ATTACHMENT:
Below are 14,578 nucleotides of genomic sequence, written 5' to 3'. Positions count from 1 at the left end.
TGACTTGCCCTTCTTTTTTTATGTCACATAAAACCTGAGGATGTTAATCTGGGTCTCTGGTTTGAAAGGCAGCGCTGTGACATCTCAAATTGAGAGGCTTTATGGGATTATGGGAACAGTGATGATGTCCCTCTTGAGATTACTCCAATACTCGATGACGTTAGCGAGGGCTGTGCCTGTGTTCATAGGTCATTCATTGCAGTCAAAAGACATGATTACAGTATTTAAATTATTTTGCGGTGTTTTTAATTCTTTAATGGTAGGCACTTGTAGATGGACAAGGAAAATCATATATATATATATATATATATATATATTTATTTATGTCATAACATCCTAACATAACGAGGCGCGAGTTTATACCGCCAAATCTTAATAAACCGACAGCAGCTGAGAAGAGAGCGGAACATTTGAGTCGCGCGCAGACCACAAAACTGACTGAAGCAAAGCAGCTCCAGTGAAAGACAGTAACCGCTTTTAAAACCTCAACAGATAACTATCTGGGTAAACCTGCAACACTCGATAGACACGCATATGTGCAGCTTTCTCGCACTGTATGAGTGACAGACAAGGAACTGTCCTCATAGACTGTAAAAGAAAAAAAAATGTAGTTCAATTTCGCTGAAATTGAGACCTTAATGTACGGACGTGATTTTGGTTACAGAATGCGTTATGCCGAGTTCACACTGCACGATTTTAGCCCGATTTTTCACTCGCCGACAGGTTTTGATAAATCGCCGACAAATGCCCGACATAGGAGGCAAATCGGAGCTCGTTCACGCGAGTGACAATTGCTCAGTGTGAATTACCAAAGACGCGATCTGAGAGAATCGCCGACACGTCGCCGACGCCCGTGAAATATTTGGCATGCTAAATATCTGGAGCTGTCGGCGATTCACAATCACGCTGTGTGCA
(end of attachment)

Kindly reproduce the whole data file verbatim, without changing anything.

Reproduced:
Below are 14,578 nucleotides of genomic sequence, written 5' to 3'. Positions count from 1 at the left end.
TGACTTGCCCTTCTTTTTTTATGTCACATAAAACCTGAGGATGTTAATCTGGGTCTCTGGTTTGAAAGGCAGCGCTGTGACATCTCAAATTGAGAGGCTTTATGGGATTATGGGAACAGTGATGATGTCCCTCTTGAGATTACTCCAATACTCGATGACGTTAGCGAGGGCTGTGCCTGTGTTCATAGGTCATTCATTGCAGTCAAAAGACATGATTACAGTATTTAAATTATTTTGCGGTGTTTTTAATTCTTTAATGGTAGGCACTTGTAGATGGACAAGGAAAATCATATATATATATATATATATATATATATTTATTTATGTCATAACATCCTAACATAACGAGGCGCGAGTTTATACCGCCAAATCTTAATAAACCGACAGCAGCTGAGAAGAGAGCGGAACATTTGAGTCGCGCGCAGACCACAAAACTGACTGAAGCAAAGCAGCTCCAGTGAAAGACAGTAACCGCTTTTAAAACCTCAACAGATAACTATCTGGGTAAACCTGCAACACTCGATAGACACGCATATGTGCAGCTTTCTCGCACTGTATGAGTGACAGACAAGGAACTGTCCTCATAGACTGTAAAAGAAAAAAAAATGTAGTTCAATTTCGCTGAAATTGAGACCTTAATGTACGGACGTGATTTTGGTTACAGAATGCGTTATGCCGAGTTCACACTGCACGATTTTAGCCCGATTTTTCACTCGCCGACAGGTTTTGATAAATCGCCGACAAATGCCCGACATAGGAGGCAAATCGGAGCTCGTTCACGCGAGTGACAATTGCTCAGTGTGAATTACCAAAGACGCGATCTGAGAGAATCGCCGACACGTCGCCGACGCCCGTGAAATATTTGGCATGCTAAATATCTGGAGCTGTCGGCGATTCACAATCACGCTGTGTGCA